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Bombay HC to hear abortion law plea

July 30, 2008 23:02 IST
Last Updated: July 30, 2008 23:05 IST


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The Bombay High Court on August 1, will hear a petition seeking an amendment to the Medical Termination of Pregnancy Act regarding allowing the termination of a pregnancy beyond 20-weeks only if the mother faces a fatal risk.
       
In an order passed on Tuesday, a division bench of justices J N Patel and K K Tated directed a committee of doctors to examine a 25-week pregnant woman and admit her for termination of pregnancy.
       
The court has sought medical reports on August 1, from the committee of doctors constituted under its direction by the dean of the state-run JJ Hospital.
       
The bench said that if her case is found fit for abortion, she should get admitted to a speciality hospital for the termination of her pregnancy.
       
On August 1, the larger issue of bringing about an amendment in the Act will be argued.
       
The woman, who was expecting her first child, found out only in the 24th week of her pregnancy that the foetus had a congenital heart block. Doctors told her that the child would need a pacemaker right at birth and the quality of its life would be poor.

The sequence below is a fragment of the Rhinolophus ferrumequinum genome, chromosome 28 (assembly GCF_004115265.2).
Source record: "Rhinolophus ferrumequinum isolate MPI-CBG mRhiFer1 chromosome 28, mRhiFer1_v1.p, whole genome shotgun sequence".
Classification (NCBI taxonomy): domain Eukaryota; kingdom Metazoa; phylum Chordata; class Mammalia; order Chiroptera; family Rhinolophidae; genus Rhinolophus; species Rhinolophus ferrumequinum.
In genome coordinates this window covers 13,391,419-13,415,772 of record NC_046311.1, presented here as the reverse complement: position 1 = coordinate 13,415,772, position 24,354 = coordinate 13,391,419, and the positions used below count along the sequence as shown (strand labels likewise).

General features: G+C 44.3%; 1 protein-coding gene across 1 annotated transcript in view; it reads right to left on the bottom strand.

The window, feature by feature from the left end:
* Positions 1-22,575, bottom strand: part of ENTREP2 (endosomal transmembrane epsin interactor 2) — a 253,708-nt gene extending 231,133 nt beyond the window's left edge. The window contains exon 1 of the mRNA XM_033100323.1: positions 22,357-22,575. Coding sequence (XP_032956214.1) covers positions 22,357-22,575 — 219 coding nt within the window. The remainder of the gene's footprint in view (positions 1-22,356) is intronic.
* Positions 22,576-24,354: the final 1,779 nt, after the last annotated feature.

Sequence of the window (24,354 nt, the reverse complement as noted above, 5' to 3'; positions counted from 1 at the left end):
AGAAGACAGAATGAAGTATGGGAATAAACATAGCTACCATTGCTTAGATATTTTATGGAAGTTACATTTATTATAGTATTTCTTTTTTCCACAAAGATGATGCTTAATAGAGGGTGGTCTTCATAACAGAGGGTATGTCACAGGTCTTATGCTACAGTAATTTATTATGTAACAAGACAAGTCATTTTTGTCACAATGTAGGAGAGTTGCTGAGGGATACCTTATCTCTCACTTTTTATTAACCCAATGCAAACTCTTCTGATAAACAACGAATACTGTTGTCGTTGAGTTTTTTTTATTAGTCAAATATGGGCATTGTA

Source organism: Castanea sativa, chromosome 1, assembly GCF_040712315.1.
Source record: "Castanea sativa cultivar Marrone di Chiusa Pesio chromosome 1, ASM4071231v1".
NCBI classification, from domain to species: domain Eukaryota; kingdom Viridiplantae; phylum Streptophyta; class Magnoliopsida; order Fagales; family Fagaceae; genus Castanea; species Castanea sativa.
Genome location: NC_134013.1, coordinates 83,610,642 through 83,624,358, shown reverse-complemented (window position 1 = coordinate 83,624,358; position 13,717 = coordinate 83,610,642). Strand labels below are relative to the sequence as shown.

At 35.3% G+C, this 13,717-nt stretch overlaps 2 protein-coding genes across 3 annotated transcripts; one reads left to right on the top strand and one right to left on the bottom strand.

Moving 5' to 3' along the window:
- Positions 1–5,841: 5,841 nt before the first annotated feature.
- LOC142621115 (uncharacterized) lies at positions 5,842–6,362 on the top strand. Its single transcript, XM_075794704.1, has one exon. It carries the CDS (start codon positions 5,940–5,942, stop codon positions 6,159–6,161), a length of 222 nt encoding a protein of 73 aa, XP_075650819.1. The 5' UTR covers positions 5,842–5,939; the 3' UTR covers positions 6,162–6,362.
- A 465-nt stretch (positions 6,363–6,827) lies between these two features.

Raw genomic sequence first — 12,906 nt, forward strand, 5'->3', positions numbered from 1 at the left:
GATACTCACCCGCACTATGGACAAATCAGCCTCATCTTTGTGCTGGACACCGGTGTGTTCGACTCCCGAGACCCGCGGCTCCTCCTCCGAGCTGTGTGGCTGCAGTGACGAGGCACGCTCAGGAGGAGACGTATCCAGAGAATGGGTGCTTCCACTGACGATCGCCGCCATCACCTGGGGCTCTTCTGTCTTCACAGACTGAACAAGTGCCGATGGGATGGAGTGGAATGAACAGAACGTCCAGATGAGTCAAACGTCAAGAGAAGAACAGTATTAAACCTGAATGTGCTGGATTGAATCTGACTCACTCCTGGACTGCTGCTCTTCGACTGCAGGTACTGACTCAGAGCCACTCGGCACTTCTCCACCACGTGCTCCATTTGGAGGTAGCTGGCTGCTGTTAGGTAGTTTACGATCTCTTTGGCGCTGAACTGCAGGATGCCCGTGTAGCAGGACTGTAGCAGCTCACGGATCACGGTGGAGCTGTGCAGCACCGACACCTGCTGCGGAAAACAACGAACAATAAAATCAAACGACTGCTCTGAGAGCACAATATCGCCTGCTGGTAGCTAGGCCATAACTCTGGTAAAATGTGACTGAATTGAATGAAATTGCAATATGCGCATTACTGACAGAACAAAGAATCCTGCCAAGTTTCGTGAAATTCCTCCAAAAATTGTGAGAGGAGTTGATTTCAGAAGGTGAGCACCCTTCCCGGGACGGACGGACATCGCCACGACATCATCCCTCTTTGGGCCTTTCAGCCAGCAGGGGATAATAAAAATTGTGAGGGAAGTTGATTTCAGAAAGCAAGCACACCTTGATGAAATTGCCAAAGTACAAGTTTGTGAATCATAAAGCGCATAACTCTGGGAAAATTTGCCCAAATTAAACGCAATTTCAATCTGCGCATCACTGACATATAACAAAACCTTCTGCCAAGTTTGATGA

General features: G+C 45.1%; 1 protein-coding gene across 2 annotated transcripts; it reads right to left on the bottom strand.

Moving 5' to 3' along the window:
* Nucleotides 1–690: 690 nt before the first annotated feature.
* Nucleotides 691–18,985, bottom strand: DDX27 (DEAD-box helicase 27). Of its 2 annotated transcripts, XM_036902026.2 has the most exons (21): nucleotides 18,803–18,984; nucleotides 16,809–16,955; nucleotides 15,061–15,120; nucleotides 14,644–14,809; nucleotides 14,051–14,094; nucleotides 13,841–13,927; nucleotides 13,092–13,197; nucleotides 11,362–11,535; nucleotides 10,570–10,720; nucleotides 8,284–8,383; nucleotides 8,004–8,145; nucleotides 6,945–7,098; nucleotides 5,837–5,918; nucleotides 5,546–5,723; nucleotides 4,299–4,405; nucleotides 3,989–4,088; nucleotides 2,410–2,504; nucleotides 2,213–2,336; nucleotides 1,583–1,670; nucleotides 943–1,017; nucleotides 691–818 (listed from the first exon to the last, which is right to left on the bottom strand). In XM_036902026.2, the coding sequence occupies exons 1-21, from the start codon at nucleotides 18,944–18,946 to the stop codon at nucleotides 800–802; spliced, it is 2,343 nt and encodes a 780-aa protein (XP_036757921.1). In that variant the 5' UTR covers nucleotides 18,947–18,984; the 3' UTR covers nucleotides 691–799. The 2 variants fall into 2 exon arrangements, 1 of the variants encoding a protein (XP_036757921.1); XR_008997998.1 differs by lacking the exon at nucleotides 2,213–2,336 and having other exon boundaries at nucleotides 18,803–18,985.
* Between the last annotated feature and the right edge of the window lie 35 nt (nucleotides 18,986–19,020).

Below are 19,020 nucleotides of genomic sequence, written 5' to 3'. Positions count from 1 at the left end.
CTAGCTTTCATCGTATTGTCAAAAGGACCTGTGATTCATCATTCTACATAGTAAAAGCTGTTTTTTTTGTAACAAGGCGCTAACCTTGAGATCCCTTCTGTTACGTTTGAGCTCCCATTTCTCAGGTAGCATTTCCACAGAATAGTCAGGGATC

The plaintiff's gynaecologist Nikhil Datar told the court that some ailments in the foetus are detected only between the 20th and the 24th week of pregnancy.

However, an abortion at this advanced stage is illegal, so medical practitioners refuse to abort the child. The couples then turn to quacks, which is very dangerous for the mother and the child.

In their application, Datar and the couple asked the court to direct the government to amend the MTP Act so that abortions could be legally carried out beyond the 20th week of pregnancy, in the event of the foetus being at a risk.
       
The court was of the view that the exclusion of the foetus' condition, while taking a call on abortion beyond 20 weeks, denied the unborn child its constitutional right to life.
       
Advocate Jamshed Mistry informed the court of the abortion policies in the United Kingdom in consonance with the World Health Organisation technical bulletin that advocates a three-tier system.
       
In the third level, beyond the 24-weeks of pregnancy, there is a provision wherein after consulting doctors and experts, and if there is a significant risk to the foetus, an abortion can be carried out.
       
Observing that there is a lacuna in law, the judges said, "Since India is a signatory to the International Covenant to Civil and Political Rights, 1968, with increased medical standards, it is now necessary to have such a provision in law."
       
The hearing in connection with the amendment will continue on Friday.




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